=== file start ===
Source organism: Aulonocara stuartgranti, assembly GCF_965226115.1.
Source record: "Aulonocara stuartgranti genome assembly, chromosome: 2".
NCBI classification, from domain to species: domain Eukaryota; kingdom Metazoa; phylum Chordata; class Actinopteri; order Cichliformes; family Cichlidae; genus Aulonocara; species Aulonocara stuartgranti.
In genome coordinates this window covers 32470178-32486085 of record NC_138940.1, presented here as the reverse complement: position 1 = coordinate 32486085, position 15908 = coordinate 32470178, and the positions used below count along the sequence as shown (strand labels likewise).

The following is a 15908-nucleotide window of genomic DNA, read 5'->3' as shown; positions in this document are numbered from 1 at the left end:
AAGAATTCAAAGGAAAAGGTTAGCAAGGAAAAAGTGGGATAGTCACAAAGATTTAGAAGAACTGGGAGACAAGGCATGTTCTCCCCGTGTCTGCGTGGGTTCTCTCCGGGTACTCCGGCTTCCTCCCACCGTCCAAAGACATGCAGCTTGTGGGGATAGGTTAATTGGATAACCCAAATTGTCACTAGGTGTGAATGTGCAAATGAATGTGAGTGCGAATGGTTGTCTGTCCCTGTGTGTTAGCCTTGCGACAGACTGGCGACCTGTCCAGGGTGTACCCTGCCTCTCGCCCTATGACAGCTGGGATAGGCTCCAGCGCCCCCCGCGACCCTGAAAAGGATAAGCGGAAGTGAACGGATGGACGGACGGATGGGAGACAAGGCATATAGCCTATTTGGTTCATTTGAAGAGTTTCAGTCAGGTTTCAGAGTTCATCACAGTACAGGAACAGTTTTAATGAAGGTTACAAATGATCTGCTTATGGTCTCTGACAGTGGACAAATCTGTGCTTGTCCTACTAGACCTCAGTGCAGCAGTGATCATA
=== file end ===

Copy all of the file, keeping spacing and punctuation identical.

Source organism: Aulonocara stuartgranti, assembly GCF_965226115.1.
Source record: "Aulonocara stuartgranti genome assembly, chromosome: 2".
NCBI classification, from domain to species: domain Eukaryota; kingdom Metazoa; phylum Chordata; class Actinopteri; order Cichliformes; family Cichlidae; genus Aulonocara; species Aulonocara stuartgranti.
In genome coordinates this window covers 32470178-32486085 of record NC_138940.1, presented here as the reverse complement: position 1 = coordinate 32486085, position 15908 = coordinate 32470178, and the positions used below count along the sequence as shown (strand labels likewise).

The following is a 15908-nucleotide window of genomic DNA, read 5'->3' as shown; positions in this document are numbered from 1 at the left end:
AAGAATTCAAAGGAAAAGGTTAGCAAGGAAAAAGTGGGATAGTCACAAAGATTTAGAAGAACTGGGAGACAAGGCATGTTCTCCCCGTGTCTGCGTGGGTTCTCTCCGGGTACTCCGGCTTCCTCCCACCGTCCAAAGACATGCAGCTTGTGGGGATAGGTTAATTGGATAACCCAAATTGTCACTAGGTGTGAATGTGCAAATGAATGTGAGTGCGAATGGTTGTCTGTCCCTGTGTGTTAGCCTTGCGACAGACTGGCGACCTGTCCAGGGTGTACCCTGCCTCTCGCCCTATGACAGCTGGGATAGGCTCCAGCGCCCCCCGCGACCCTGAAAAGGATAAGCGGAAGTGAACGGATGGACGGACGGATGGGAGACAAGGCATATAGCCTATTTGGTTCATTTGAAGAGTTTCAGTCAGGTTTCAGAGTTCATCACAGTACAGGAACAGTTTTAATGAAGGTTACAAATGATCTGCTTATGGTCTCTGACAGTGGACAAATCTGTGCTTGTCCTACTAGACCTCAGTGCAGCAGTGATCATA